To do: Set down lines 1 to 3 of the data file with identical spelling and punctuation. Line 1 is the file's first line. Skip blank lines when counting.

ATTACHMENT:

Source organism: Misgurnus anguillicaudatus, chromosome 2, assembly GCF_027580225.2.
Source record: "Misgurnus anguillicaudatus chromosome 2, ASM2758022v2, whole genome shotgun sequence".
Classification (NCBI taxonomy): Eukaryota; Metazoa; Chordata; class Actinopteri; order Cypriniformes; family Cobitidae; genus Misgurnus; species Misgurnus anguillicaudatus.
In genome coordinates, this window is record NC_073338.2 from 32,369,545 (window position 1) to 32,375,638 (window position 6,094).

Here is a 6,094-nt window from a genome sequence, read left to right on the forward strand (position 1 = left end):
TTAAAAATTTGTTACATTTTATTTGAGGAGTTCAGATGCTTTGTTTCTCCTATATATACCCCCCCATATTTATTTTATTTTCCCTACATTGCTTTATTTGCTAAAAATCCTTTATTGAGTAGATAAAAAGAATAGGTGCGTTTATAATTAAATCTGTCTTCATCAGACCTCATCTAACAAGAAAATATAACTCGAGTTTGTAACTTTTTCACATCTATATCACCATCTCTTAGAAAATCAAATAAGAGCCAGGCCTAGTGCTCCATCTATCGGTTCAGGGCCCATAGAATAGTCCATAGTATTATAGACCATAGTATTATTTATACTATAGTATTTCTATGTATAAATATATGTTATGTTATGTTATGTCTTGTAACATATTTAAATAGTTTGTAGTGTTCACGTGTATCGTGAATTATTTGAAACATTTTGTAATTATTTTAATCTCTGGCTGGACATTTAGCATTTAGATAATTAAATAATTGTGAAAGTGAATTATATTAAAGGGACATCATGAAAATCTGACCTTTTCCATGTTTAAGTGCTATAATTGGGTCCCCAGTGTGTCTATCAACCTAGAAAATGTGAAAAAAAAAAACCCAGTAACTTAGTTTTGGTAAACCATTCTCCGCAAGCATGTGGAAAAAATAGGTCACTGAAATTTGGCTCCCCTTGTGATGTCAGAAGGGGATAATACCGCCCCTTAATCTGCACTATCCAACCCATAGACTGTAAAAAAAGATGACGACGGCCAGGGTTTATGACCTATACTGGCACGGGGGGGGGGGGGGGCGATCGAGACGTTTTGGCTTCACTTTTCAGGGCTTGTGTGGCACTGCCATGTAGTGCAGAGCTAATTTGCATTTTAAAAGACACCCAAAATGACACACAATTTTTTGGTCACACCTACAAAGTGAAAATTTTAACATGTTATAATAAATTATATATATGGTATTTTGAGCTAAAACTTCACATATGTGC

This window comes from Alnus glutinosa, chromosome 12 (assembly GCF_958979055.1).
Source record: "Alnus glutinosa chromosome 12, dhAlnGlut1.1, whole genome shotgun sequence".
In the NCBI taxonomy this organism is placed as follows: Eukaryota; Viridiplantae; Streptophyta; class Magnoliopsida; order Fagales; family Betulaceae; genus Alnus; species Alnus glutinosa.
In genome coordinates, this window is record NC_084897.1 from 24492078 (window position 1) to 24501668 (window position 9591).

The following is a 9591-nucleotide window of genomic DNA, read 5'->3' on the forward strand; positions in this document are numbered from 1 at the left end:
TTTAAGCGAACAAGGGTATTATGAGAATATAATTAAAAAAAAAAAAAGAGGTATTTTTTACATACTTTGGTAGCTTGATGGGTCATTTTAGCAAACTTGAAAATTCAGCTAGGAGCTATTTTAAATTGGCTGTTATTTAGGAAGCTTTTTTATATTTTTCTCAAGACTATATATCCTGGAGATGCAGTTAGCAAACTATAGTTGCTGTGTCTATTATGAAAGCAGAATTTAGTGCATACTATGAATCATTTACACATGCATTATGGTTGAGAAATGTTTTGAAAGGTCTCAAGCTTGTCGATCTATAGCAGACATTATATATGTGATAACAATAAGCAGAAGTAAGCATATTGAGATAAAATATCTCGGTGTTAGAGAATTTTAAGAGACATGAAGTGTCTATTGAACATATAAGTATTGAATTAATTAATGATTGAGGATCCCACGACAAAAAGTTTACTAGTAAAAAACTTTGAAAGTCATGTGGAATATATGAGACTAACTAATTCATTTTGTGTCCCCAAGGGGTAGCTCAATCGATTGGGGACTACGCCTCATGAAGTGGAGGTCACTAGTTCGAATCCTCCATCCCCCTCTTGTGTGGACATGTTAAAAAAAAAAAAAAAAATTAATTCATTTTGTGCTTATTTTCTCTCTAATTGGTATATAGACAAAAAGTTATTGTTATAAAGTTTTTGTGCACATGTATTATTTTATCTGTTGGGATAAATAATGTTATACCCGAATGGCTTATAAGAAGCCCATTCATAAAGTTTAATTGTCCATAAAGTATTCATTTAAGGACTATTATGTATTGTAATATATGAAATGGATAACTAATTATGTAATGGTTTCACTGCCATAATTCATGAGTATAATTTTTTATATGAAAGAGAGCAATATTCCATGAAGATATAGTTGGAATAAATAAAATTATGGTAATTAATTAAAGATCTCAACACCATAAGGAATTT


Source organism: Misgurnus anguillicaudatus, chromosome 2, assembly GCF_027580225.2.
Source record: "Misgurnus anguillicaudatus chromosome 2, ASM2758022v2, whole genome shotgun sequence".
Classification (NCBI taxonomy): Eukaryota; Metazoa; Chordata; class Actinopteri; order Cypriniformes; family Cobitidae; genus Misgurnus; species Misgurnus anguillicaudatus.